5. Has a sense of entitlement and expects automatic compliance of others. Example: Marcy felt she was entitled to pay less and demand more from the law firm she had retained. She refused to talk with the paralegals, always demanding to speak with “the attorney I am paying so much money to.” If her hysterical demands were not met instantly, Marcy would threaten to change attorneys. Her favorite saying to her friends and family was “I will demand attention and be heard immediately, and if you don’t believe me, just watch.” Marcy’s lawyer dumped her right before the proceedings began.
Marcy may be a narcissist, but she also may not be. From this description, we do not know. Even the attitude “I will demand attention and be heard immediately” sounds like a clumsy version of what children are often encouraged to do. Certainly Wendy is going about it inappropriately, but she’s not alone in trying to get through and be heard. In some contexts, such aggressiveness is common.
In another example, the author describes someone who keeps the family waiting while she dresses up for going out; when she finally emerges, she expects them to exclaim how gorgeous she looks. A great deal of that could be cultural, not pathological; in some cultures (including U.S. and European), women are expected (or expect themselves) to take “forever” dressing up.
Then the author comes to this blistering statement:
These nine traits describe why narcissists cannot love. They place primary importance on “what you can do for me” and expend a lot of energy on appearances. In a relationship with a narcissist, you will eventually realize that this person does not see the real you. You are the person’s object to be manipulated for his or her own goals and needs.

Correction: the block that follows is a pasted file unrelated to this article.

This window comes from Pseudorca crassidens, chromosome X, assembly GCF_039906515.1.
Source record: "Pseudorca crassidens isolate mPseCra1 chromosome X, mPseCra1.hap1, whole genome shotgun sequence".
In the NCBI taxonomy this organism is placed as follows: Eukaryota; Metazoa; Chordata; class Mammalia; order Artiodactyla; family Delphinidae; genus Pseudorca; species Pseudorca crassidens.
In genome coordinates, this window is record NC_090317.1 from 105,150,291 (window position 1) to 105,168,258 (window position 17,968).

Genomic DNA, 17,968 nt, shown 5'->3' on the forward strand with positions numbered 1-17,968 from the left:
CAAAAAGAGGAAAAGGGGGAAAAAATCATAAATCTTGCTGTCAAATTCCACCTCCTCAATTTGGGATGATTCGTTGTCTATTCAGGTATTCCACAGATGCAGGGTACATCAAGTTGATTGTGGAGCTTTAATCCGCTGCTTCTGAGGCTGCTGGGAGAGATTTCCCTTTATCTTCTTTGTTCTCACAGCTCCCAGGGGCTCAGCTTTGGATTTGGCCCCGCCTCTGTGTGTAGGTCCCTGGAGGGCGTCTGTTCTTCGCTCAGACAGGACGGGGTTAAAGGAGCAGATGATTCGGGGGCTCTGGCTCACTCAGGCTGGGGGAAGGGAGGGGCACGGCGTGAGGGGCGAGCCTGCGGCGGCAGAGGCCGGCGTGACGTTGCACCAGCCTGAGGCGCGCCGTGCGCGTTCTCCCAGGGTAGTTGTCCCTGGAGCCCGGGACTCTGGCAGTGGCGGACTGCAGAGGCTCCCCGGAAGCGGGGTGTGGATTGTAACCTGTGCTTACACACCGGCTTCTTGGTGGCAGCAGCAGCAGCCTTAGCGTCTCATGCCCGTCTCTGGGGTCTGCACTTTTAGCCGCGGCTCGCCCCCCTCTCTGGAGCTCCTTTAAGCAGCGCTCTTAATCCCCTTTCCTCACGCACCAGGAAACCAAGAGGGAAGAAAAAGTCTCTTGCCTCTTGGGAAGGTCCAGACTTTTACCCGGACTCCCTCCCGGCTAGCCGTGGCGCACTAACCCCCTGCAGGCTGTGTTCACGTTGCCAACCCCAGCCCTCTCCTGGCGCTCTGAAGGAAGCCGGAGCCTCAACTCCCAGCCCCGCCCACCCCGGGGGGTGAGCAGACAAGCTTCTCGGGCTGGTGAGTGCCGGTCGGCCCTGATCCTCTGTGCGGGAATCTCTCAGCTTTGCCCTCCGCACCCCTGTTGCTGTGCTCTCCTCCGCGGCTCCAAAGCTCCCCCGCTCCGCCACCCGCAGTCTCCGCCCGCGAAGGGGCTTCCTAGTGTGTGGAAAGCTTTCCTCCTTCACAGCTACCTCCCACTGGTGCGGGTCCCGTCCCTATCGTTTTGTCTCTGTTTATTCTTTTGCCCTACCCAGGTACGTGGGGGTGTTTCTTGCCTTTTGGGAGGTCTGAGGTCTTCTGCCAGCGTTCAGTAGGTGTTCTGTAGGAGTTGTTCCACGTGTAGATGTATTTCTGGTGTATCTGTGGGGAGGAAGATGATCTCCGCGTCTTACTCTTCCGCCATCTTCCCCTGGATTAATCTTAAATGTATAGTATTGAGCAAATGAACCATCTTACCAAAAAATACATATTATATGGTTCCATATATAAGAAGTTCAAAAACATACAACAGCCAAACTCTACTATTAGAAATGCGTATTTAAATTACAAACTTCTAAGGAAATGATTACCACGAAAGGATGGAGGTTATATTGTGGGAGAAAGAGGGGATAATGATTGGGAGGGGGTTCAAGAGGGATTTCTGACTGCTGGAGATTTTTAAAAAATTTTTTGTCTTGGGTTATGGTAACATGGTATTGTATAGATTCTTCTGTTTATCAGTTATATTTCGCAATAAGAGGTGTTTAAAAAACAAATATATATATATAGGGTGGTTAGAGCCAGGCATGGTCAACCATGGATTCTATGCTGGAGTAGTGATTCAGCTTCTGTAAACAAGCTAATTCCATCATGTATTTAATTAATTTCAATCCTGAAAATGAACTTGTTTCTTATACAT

Egad—how did we land here? The author has moved from a cautious beginning (not everyone with narcissistic traits is a narcissist) to a full-blown conclusion (the narcissist cannot love). Aware of possible objections, the author then asks, “Is your partner a narcissist?” and offers eighteen questions to help the reader decide. (“As you go through this list,” she advises, “put a check mark next to any question you answer yes. The more questions you check, the more likely it is that your partner falls somewhere on the narcissism spectrum—maybe even has a full-blown narcissistic personality disorder.”) In this way, the author ends up not only condoning but even facilitating sloppy diagnosis.
Very well (or not). But why does this have popular appeal? If someone has a self-serving spouse, what does it matter whether this person is a narcissist? If the relationship has gone bad, that’s enough reason to take some kind of action. The spouse may actually be loving—many difficult and troubled people are—but if the love doesn’t come through, that’s a setup for a miserable marriage.
Suppose the author is correct that a full-blown narcissist cannot see the “real you.” Does the person rushing to diagnose the spouse really see the “real diagnosing other”? To see the other, one must stay open to uncertainties and surprises. Sometimes, even with those uncertainties and surprises, it’s clear that two people must go separate ways. It is possible to leave someone unpackaged.
Of course, that’s difficult, and there lies the book’s appeal. Divorces require toughness and resolve; if the parties let themselves waver, they will. Diagnosis offers certainty, which propels action. Yet certainty about another person (and even about oneself) creates its own harm. The greatest challenge is to take action in the absence of simple answers: to keep an open soul but move forward in one’s life.
Note: I made a few edits to this piece after posting it.